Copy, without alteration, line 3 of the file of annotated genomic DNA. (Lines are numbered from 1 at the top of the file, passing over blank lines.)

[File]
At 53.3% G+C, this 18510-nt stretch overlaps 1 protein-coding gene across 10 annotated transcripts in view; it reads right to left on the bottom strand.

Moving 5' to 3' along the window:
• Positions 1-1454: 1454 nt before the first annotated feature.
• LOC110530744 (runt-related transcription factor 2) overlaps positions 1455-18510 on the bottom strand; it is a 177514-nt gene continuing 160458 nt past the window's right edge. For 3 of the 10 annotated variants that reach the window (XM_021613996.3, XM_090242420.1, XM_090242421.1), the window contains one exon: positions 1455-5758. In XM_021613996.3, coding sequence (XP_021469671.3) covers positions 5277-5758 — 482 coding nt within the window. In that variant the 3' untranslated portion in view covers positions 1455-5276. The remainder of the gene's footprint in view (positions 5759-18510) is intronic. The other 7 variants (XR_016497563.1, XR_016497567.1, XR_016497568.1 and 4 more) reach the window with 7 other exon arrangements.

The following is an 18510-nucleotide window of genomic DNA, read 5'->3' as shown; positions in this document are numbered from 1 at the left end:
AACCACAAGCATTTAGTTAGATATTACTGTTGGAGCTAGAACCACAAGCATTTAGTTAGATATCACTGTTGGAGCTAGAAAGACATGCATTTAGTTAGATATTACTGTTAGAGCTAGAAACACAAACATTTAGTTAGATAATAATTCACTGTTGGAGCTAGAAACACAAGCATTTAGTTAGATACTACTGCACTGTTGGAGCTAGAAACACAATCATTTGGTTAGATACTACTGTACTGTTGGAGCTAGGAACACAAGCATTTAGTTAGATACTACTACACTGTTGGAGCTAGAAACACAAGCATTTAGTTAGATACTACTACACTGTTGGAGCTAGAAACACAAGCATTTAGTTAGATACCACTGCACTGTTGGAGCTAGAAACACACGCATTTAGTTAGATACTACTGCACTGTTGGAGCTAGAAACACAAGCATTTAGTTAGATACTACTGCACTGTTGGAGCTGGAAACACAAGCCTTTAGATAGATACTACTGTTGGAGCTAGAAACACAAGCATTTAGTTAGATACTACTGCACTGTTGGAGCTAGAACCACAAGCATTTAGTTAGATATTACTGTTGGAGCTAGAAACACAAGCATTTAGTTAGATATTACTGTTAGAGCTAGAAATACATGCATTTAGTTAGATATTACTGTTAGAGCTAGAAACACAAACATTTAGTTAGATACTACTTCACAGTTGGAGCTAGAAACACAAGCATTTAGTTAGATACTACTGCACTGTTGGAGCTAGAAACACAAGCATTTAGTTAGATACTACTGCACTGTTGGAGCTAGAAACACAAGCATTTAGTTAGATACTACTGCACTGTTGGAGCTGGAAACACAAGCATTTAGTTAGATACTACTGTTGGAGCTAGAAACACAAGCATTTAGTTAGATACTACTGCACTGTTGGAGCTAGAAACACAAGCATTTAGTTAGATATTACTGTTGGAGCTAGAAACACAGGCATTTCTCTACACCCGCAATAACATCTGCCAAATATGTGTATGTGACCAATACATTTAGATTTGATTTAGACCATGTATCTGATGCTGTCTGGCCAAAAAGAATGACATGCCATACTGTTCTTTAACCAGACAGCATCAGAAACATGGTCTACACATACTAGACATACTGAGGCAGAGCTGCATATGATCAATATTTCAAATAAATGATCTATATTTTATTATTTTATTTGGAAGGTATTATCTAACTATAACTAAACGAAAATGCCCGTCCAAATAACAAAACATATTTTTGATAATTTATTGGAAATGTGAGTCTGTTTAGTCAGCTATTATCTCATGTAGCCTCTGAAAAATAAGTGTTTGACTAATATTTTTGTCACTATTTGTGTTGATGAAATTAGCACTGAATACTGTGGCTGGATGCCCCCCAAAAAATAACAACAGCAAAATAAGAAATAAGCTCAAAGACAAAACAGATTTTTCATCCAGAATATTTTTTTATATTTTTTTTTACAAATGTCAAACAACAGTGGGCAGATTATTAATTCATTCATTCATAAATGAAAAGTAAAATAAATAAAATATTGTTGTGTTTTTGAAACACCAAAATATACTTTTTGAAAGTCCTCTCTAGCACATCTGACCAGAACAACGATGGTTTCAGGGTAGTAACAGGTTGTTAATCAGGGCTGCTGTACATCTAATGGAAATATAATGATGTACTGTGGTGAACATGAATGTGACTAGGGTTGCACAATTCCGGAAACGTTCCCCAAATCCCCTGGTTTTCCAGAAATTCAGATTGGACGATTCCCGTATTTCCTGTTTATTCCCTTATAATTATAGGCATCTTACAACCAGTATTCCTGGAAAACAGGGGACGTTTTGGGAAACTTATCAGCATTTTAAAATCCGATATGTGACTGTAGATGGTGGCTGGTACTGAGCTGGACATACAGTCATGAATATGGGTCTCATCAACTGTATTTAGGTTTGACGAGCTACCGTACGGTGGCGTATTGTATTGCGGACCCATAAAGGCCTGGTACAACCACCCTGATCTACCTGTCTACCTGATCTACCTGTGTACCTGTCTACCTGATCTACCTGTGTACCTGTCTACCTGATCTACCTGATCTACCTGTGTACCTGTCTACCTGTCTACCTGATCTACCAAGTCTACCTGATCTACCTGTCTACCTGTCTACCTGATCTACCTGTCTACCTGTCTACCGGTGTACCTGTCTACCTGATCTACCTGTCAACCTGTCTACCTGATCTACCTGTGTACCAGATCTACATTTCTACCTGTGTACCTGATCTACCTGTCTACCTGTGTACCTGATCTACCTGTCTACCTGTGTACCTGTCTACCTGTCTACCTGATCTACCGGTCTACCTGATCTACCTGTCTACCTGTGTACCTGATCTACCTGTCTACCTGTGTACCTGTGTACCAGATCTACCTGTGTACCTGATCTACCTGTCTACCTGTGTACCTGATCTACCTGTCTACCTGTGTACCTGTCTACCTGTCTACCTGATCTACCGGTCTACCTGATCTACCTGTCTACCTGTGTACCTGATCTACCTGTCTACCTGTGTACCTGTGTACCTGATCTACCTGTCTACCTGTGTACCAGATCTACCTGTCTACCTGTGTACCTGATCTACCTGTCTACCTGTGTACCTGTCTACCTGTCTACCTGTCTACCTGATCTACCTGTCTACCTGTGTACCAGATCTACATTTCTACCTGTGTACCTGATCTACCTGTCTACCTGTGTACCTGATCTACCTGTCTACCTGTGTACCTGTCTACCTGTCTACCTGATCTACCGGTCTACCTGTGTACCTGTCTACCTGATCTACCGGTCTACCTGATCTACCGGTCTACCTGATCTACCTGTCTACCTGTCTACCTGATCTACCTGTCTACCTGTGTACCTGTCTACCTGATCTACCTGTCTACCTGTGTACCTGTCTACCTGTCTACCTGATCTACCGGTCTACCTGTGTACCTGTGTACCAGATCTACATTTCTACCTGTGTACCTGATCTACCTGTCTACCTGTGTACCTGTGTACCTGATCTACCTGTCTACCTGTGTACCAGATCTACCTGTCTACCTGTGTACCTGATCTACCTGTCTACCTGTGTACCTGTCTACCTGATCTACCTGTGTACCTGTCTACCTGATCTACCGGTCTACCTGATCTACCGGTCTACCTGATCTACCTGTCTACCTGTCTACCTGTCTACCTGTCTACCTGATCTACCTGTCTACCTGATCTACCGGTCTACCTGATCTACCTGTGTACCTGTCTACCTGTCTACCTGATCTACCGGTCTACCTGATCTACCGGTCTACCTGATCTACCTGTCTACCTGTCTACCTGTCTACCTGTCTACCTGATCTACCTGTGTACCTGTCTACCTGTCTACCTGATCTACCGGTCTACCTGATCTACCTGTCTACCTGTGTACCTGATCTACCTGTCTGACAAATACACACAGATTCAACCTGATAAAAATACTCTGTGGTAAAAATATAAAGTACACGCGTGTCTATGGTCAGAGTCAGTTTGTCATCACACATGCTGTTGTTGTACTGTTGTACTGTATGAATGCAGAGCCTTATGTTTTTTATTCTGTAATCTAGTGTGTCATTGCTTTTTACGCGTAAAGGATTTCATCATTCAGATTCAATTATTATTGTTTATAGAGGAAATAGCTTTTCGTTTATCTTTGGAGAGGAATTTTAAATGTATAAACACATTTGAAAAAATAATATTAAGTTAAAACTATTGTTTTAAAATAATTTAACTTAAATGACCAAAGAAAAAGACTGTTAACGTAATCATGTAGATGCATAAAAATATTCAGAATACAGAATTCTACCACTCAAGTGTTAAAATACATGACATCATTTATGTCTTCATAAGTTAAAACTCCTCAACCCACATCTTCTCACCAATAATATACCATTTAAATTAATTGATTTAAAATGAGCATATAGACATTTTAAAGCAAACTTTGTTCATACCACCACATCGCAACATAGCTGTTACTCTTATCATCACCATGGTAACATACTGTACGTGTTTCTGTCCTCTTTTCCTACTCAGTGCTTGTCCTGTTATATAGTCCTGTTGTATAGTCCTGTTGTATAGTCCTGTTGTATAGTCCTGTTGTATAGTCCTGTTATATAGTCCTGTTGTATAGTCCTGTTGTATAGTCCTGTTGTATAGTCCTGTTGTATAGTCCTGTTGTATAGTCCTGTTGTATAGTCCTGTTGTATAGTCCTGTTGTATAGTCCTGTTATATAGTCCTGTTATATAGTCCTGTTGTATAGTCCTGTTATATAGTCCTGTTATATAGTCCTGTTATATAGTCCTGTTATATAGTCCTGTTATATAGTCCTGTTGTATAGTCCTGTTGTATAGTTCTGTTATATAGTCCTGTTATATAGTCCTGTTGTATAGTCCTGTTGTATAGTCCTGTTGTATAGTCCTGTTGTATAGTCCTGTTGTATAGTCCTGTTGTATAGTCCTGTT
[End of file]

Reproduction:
• Positions 1-1454: 1454 nt before the first annotated feature.